12 posts • joined 12 May 2010
Seems like standard procedure
I've been a sysadmin at several companies. I was taught to keep rigorous account of any costs related to an intrusion response. Service downtime can be lost revenue and brand damage. Hours spent to diagnose and clean up become "billable" as business costs. Of course, you track direct costs like new hardware or outside consulting.
If the company chooses to report the crime, law enforcement will be less interested in a $200 attack than a $10000 one or a $2.1M attack. It's not always in the victim's interest to minimize the reported damages. Conversely, the accused doesn't always plead guilty to the maximum charges.
While it's true that sometimes a company will scapegoat a front-line employee (sysadmin, helpdesk staffer, whatever), that's rarely the whole story. If a sysadmin knowingly left a vulnerability, it's more likely that they were unable to get the resources to fix it -- and an experienced person will keep records of this. A business has to manage many risks, and won't always make computer security the highest priority.
Some anonymous fool wrote that "I cant see how they allow so much zero day vulnerable software to be sold. That in itself is a crime." By definition, a zero-day has not been reported with any time to test or patch it. If you don't know how people make products with unsuspected problems, you should try working for a day.
Re: Why Windows in the first place?
Why use Windows at a charity?
First, the computer probably came with Windows. Don't fix it if it's not broken.
Second, just let people use what's familiar and efficient. Many people can use a Mac. Almost everyone can use Windows.
Third, most other organizations (including donors and foundations) use MS Office. Therefore, we use MS Office to exchange documents.
I'm involved with 2 charities. If you "don't like" them, then you aren't our audience anyway. We have a mission to achieve, and it's not "evangelize open source."
Backup? Or just a copy?
Many companies sell "backup" that is really just a copy of your data. Dropbox works this way, for example.
Those are great if you need to recover from a catastrophic loss, like your computer is stolen or your home burns up. They are not helpful if your data is damaged.
I've managed backups at a few companies. A large portion of restore requests were because a file was damaged or important things were deleted and then later discovered missing. "This spreadsheet worked last week and now it's missing half my clients!"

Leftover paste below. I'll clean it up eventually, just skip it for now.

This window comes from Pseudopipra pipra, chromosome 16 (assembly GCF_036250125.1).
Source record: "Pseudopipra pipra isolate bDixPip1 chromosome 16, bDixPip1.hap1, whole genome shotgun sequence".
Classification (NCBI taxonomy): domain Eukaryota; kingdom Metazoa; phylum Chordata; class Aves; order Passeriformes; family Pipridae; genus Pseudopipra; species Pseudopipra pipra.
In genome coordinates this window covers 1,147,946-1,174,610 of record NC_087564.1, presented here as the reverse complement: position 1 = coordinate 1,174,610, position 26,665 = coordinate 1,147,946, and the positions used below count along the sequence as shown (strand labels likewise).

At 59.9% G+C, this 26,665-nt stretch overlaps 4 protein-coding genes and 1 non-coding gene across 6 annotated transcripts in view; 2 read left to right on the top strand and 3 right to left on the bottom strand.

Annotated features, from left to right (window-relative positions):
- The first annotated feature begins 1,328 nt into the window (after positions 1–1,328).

I describe backup as "I need my data back from when...." If you use a file sync program, or Dropbox or iCloud or Google Drive or whatever, you have many copies of the latest version -- good or bad. I hope you never make a mistake or get a computer virus or have your program crash while it's saving the file. Also note that a virus will search your virtual drives for things to infect.
I've used CrashPlan for 3 years and have nothing but praise for their software and their service. Like Phil O'Sophical, I worry that if someone else has my data, that does not mean *I* have my data. For an extra fee, CrashPlan will ship your data on a hard disk. That fee is my cost to exit their service. Poor Mozy customers never had that option when they jacked up the prices.
Electronics can interfere with radio comms
If you've ever left a mobile phone near computer speakers, you've probably heard an occasional garbled interference sound from the speakers. That's electromagnetic interference from the transmitter in your phone.
The problem with radio-capable electronics is that they can similarly interfere with aircraft communications (voice comms, anyway) in the cockpit. Pilots use the radio quite a lot, both to communicate with air traffic control, and to maintain situational awareness of what else is in that airspace: other aircraft, local weather phenomena, etc. This is most critical during takeoff and landing phases.
It's grand that the aircraft systems don't cause unpleasant interference on your mobile, but that's really not the issue. The issue is that your electronics might cause interference with aircraft systems. That won't lead to a Hollywood-style in-flight explosion, but it could cause the pilot to miss hearing something important. "Was that approach clearance for us or someone else?" "Did Tower say 'cleared for 27R' or 'cleared for 27L'? Or was it NOT cleared?" "Wait, is someone supposed to go-around (instead of landing)? Are we?"
Yes, iPads and Surfaces are assigned for cockpit use at some airlines. Each such unit was flight-tested to be sure it doesn't cause interference. Not all units pass.
Source: pilots who complain about bloody mobile phone interference.
No license = no permission
I'm involved with an open source project (which happens to be hosted in github).
We use the GPL. We respect others' licenses, and we hope that others respect ours.
If you do not give us a license to your work, we cannot use it. If we use software without any license to do so, that's piracy. If we include unlicensed work in our project and release that under a license, that's fraud. Not only are those unethical, they could jeopardise our entire project.
We have no money and no paid staff. We're not "fat cats." We're just honest.
This is another excellent article from Trevor Pott. As usual, he gives enough background to understand where he's coming from, and presents new material in a way that's both readable for all and technical enough to really learn something.
Ah, Retrospect! I used it for 10 years. Its manual from 1996 is still my gold standard for product documentation. Inside the cover was written something like "Most people don't read the manual until they have a problem. If you need to restore data, turn to Chapter 7, page 82."
After managing backups at a few companies, I've developed 2 informal rules:
2) Nobody cares about backups; they care about restores. Think of it as "restore software" and much that is muddy becomes clear.
3) "You have a backup? Okay, point to it. Can you tell me what's in it?"
P.S. Rule 1 is, as always, "If it's not backed up, it doesn't exist."
Big news in Drobo-land
These two new models look pretty nifty. Drobo's big selling point has always been the ability to incrementally upgrade storage capacity. Now they've added the ability to upgrade performance too.